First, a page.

"Here were the lots acquired on October 3, 1798 by General George Washington and on which he built two brick dwellings from designs by Dr. William Thornton. A dwelling remodeled from the two dwellings was owned an occupied by Admiral Charles Wilkes, the famous explorer."
A lesser known profession of the General, planter, and president was that of land speculator. His interest in protecting land claimed by the Ohio Company led to a series of events resulting in the French and Indian War. He also invested in land in upstate New York, as did many of his peers in the Virginia gentry.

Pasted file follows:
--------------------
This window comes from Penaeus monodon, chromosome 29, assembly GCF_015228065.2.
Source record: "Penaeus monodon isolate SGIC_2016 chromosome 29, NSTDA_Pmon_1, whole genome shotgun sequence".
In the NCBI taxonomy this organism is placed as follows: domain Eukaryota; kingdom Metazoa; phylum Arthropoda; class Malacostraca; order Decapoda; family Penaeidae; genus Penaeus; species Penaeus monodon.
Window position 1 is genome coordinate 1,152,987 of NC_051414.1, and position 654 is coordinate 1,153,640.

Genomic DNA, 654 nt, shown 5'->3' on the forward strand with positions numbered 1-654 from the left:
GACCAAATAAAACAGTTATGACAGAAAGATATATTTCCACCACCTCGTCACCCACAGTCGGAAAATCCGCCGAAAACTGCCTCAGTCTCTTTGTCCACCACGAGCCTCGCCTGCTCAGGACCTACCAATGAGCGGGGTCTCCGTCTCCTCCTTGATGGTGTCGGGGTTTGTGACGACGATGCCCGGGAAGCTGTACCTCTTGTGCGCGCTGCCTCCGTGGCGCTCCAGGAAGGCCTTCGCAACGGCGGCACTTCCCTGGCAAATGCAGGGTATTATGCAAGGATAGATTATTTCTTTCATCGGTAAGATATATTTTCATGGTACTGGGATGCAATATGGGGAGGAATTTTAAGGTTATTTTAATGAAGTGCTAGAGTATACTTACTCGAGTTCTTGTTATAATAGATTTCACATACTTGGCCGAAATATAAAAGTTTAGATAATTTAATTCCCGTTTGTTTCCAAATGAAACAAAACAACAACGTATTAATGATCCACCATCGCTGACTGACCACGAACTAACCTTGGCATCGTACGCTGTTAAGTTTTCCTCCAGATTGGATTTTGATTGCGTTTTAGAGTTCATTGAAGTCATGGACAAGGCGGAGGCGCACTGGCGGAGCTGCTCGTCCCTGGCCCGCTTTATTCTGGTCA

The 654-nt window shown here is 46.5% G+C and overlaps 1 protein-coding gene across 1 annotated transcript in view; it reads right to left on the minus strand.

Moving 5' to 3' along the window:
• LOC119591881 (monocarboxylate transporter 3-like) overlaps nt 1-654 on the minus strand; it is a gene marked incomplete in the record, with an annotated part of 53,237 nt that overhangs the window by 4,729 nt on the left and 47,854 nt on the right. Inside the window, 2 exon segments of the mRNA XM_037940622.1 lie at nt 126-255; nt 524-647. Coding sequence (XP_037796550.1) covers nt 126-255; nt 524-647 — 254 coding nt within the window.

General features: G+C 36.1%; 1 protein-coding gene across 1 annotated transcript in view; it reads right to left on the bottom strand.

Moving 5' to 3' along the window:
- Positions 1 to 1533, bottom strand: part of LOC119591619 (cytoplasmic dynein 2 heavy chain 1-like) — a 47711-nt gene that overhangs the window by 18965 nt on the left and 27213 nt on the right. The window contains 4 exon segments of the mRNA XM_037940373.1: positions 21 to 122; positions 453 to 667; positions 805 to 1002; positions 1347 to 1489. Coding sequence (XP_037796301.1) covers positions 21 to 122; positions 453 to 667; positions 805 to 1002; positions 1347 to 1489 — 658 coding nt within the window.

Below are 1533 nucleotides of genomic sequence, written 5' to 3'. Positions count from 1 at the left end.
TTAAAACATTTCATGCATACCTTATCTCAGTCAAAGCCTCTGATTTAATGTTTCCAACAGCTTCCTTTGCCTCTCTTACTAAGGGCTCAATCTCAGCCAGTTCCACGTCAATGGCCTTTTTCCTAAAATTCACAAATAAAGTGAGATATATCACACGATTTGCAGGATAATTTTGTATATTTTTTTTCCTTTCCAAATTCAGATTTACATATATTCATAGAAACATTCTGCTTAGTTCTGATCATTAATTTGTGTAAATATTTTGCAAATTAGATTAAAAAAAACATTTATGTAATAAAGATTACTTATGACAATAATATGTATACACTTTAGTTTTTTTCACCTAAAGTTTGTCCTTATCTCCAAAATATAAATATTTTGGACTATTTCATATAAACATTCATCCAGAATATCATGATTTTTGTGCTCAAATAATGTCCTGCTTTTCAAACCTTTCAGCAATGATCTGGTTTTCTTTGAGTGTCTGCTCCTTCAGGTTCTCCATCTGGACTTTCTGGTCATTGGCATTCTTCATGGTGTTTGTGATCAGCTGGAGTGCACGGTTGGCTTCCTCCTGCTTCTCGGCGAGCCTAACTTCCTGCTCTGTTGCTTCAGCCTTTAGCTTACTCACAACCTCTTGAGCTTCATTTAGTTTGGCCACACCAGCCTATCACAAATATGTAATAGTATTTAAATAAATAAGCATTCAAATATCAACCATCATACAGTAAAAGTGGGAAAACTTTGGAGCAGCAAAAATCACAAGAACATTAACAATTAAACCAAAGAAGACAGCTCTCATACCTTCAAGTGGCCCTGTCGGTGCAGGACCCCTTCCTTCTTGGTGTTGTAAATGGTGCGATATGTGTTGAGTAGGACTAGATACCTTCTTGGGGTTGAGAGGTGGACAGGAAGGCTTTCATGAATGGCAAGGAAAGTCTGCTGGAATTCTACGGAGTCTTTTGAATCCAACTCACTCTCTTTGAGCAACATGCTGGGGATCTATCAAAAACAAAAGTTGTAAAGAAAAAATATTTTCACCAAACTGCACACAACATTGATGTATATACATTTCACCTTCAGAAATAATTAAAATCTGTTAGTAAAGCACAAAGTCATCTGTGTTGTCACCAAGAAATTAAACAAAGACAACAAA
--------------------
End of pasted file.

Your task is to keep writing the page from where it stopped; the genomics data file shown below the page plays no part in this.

He seems to have made a wise investment in this case, as you can see from the context of the marker:
The U.S. Capitol is in the background there, about a block away.
Notice also that the marker calls ole George "General." By 1798, the "General" had been out of the presidential office for about 2 years, he had been involved in the negotiations for the site of the federal city, and the city would be inhabited as the capitol 3 years later. So, Washington's wisdom was bolstered a bit by some insider information, wouldn't you think?